U.S. Department of Labor
Employment Standards Administration
Office of Labor-Management Standards
Nashville District Office
233 Cumberland Bend Drive
Nashville, TN 37228
(615)736-5906 Fax: (615)736-7148
March 30, 2009
Mr. David Woods, Financial Secretary/Business Agent
Bakery, Tobacco & Grain AFL-CIO
3922 Volunteer Drive, Box 6
Chattanooga, TN 37416
LM File Number 001-797
Case Number: ||||||||||
Dear Mr. Woods:
This office has recently completed an audit of Bakery, Tobacco & Grain Local 25 under the Compliance Audit Program (CAP) to determine your organization’s compliance with the provisions of the Labor-Management Reporting and Disclosure Act of 1959 (LMRDA). As discussed during the exit interview with you, Assistant Business Agent Jeff Webb, and Office Secretary Thomas Kelly on December 15, 2008, the following problems were disclosed during the CAP. The matters listed below are not an exhaustive list of all possible problem areas since the audit conducted was limited in scope.
The CAP disclosed:
Title II of the LMRDA establishes certain reporting and recordkeeping requirements. Section 206 requires, among other things, that labor organizations maintain adequate records for at least five years by which each receipt and disbursement of funds, as well as all account balances, can be verified, explained, and clarified. As a general rule, labor organizations must maintain all records used or received in the course of union business.
For disbursements, this includes not only original bills, invoices, receipts, vouchers, and applicable resolutions, but also documentation showing the nature of the union business requiring the disbursement, the goods or services received, and the identity of the recipient(s) of the goods or services. In most instances, this documentation requirement can be satisfied with a sufficiently descriptive expense receipt or invoice. If an expense receipt is not sufficiently descriptive, a union officer or employee should write a note on it providing the additional information. For money it receives, the labor organization must keep at least one record showing the date, amount, purpose, and source of that money. The labor organization must also retain bank records for all accounts.
The audit of Local 25’s 2007 records revealed the following recordkeeping violations:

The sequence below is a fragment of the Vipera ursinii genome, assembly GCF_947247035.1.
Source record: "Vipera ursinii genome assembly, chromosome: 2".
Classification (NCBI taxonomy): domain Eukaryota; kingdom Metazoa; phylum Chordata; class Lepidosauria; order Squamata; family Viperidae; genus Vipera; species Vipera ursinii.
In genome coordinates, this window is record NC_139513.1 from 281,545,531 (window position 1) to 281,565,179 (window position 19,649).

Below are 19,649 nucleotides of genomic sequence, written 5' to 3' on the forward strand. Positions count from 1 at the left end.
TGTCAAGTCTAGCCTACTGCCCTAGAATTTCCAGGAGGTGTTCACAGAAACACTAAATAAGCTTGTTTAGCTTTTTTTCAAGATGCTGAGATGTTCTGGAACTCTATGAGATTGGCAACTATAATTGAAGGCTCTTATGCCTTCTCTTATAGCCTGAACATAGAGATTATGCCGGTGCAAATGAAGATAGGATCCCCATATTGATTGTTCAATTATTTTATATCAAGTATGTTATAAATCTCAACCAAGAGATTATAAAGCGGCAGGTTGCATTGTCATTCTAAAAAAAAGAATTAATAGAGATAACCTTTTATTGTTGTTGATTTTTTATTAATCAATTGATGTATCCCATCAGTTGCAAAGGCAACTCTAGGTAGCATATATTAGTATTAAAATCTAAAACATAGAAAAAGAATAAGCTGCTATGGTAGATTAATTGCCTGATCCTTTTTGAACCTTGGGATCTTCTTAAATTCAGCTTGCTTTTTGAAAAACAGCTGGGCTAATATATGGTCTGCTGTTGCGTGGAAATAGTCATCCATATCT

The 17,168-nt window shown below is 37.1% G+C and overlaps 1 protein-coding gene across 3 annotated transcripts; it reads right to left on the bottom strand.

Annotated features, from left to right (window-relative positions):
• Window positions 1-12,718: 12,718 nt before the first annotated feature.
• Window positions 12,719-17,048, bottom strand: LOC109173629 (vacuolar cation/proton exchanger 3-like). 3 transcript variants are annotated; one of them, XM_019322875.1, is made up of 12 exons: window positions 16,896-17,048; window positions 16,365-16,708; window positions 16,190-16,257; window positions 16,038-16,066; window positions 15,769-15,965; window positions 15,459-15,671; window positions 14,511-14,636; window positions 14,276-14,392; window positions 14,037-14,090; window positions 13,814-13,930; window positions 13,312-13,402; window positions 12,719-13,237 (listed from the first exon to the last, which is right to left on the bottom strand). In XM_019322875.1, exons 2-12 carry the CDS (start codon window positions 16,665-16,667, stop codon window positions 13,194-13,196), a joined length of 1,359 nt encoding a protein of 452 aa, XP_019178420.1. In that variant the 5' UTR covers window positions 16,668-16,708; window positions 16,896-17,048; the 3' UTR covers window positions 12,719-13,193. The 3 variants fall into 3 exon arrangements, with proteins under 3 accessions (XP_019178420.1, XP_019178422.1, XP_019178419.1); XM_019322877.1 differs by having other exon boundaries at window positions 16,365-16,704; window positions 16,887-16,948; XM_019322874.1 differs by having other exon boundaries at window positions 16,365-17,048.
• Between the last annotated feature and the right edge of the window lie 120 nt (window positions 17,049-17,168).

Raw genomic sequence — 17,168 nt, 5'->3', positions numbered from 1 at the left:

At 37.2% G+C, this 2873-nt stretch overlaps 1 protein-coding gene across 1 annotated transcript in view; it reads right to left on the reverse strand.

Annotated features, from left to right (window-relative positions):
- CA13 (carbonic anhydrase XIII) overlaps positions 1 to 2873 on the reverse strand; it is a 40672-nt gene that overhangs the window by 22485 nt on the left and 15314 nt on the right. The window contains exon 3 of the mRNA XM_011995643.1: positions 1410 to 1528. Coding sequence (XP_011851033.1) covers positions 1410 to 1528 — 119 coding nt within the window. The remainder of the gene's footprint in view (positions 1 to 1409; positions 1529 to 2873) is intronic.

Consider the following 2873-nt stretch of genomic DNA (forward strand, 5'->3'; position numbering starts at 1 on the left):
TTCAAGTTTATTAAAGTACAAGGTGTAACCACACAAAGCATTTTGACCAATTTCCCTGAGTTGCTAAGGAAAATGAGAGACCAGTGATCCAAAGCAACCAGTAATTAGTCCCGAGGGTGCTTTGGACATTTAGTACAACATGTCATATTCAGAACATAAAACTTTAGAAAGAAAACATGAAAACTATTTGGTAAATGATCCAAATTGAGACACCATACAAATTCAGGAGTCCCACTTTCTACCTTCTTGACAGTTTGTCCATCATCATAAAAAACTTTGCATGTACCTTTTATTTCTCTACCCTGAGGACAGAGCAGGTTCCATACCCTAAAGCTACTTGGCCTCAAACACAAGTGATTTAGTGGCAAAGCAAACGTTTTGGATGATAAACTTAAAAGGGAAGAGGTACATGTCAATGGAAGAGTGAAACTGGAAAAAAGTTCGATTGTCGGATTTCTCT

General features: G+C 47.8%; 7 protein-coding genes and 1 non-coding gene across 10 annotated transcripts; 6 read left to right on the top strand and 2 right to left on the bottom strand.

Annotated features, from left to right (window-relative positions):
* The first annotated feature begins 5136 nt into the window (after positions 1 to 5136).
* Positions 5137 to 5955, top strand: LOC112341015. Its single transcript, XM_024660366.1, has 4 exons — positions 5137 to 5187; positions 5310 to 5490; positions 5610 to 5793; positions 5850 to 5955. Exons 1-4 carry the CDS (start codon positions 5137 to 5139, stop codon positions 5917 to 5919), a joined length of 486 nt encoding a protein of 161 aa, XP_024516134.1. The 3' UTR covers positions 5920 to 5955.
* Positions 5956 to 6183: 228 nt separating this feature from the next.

1. Meal Expenses
Local 25 did not require officers and employees to submit itemized receipts for meal expenses totaling at least $174.67. The union must maintain itemized receipts provided by restaurants to officers and employees. These itemized receipts are necessary to determine if such disbursements are for union business purposes and to sufficiently fulfill the recordkeeping requirement of LMRDA Section 206.
Local 25 records of meal expenses did not always include written explanations of union business conducted or the names and titles of the persons incurring the restaurant charges. For example, there were meals totaling at least $850.95 in which neither the receipts nor the officer’s daily reports reflected the meal purposes. In addition, there were several meal purchases in which the union official did not identify the attendees. For example, on May 18, 2007, the union held a dinner for its retired members which totaled $376.46. However, the records did not identify the attendees present at the meal. Union records of meal expenses must include written explanations of the union business conducted and the full names and titles of all persons who incurred the restaurant charges. Also, the records retained must identify the names of the restaurants where the officers or employees incurred meal expenses.
2. Disposition of Property
Local 25 did not maintain an inventory of T-shirts it purchased, sold, or gave away. The union must report the value of any union property on hand at the beginning and end of each year in Item 28 of the LM-2. The union must retain an inventory or similar record of property on hand to verify, clarify, and explain the information that must be reported in Item 28.